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WA lawmakers asked to fund manure-into-water technology

An engineer tells Washington lawmakers that public funding will introduce new way for dairies to handle manure
Don Jenkins

Capital Press

Published on March 14, 2017 4:52PM

Last changed on March 15, 2017 3:45PM

Janicki Bioenergy CEO Peter Janicki and the company’s president, Sara VanTassel, stand in a hallway after a meeting with the House Agriculture and Natural Resources Committee March 14 in Olympia. Janicki says public funding will spur the development of technology that would distill cow manure into dry fertilizer and clean water, a boon for dairies trying to prevent polluted runoff.

Don Jenkins/Capital Press

Janicki Bioenergy CEO Peter Janicki and the company’s president, Sara VanTassel, stand in a hallway after a meeting with the House Agriculture and Natural Resources Committee March 14 in Olympia. Janicki says public funding will spur the development of technology that would distill cow manure into dry fertilizer and clean water, a boon for dairies trying to prevent polluted runoff.

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OLYMPIA — An engineer told Washington lawmakers Tuesday that public funding would spur technology to distill cow manure into dry fertilizer and clean water, making polluted runoff from dairies a problem of the past.

“Wow,” said one legislator. “Yeah, wow,” said another.

The Washington State Dairy Federation arranged back-to-back presentations to the House and Senate agriculture committees by Peter Janicki, CEO of Janicki Bioenergy in Sedro-Woolley, Wash.

Janicki has worked with the Bill & Melinda Gates Foundation to convert sewage into drinking water in developing countries. A YouTube video viewed 3.2 million times shows Janicki in 2015 in Africa serving Bill Gates water that five minutes earlier had been human waste.

Janicki said that he could use the experience and knowledge that he’s gained to create new technology for distilling cow manure.

“Boiling something to separate out its constituents is not new science,” he said. “We just figured out how to make it work from the beginning to the end in this application.

“It makes the dairy farm a zero-discharge dairy,” he said. “You take the water coming out of the back end of the cow and feed it back into the front end of the cow. So there is nothing that ever leaves the barn.

“There won’t be any (manure) lagoons with this technology,” Janicki said. “There may be lagoons, but they’re going to have clean water in them. They’re going to be like, I don’t know, swimming pools.”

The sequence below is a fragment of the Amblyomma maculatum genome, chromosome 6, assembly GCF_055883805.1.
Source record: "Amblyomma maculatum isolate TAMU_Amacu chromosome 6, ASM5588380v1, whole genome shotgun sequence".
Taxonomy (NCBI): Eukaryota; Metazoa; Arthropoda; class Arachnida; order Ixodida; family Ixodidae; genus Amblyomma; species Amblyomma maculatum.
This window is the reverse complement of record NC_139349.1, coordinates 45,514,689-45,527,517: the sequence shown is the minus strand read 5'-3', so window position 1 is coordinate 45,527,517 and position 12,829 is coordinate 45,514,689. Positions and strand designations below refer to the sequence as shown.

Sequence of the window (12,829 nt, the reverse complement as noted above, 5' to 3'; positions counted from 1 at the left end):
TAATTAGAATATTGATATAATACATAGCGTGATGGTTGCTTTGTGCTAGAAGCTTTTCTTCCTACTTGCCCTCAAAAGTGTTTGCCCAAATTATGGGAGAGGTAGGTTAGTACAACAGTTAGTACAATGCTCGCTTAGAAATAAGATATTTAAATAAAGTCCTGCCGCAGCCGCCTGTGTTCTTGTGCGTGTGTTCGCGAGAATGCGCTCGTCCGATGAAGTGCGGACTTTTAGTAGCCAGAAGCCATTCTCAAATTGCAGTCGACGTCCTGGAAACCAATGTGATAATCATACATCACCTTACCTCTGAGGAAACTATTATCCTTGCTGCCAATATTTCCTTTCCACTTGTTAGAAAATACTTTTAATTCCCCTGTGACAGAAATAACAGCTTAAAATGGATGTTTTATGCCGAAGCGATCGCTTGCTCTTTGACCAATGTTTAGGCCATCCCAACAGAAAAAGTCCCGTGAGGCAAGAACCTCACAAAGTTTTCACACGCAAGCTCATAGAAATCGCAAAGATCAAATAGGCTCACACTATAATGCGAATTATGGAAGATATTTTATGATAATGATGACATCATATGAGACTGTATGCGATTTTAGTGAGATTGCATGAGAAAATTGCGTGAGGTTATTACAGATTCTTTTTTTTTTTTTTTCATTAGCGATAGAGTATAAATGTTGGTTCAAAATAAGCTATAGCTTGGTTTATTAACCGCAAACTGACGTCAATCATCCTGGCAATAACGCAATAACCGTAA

The Washington dairy industry has been searching for improved ways to use manure, a target of new regulations and the basis for lawsuits.

The dairy federation’s policy director, Jay Gordon, said that Janicki caught the industry’s attention just last fall.

“It has the potential to be a pretty big sea change,” Gordon said.

Janicki said industrial customers will be the most-lucrative market for his technology, while dairies will have to wait “without some kind of help in some form or another from a government organization.

“I am very passionate about getting this on dairy farms. I think it’s a huge opportunity,” he said. “Financially, it’s something that would happen naturally in 10 to 15 years, but not until we saturate the industrial market.”

Janicki estimated that with $2 million he could build and install equipment to showcase purifying the manure from a 1,000-cow dairy. He predicted the cost would quickly drop to as low as $500,000 as the technology developed.

Gordon said dairies and banks are reluctant to invest in something that’s never been done before.

“If they knew it would work, I think those boys would line up,” he said. “We need to have technology that’s proven.”

Two years ago, Senate capital budget chairman Jim Honeyford, R-Sunnyside, set aside $5 million for low-interest loans to dairies willing to try new ways to handle manure. There have been no takers.

Honeyford said that he was interested in funding Janicki’s technology, though he said he did not want to run afoul of the state Constitution’s ban on gifting public funds to a private business. He said he would be concerned about what would happen eventually to the state-funded equipment.

“If everything pans out, it’s going to be a valuable product. How do you dispose of it? That’s my concern,” Honeyford said. “If it works like he says it does, it’s a whole game changer for the dairies.”



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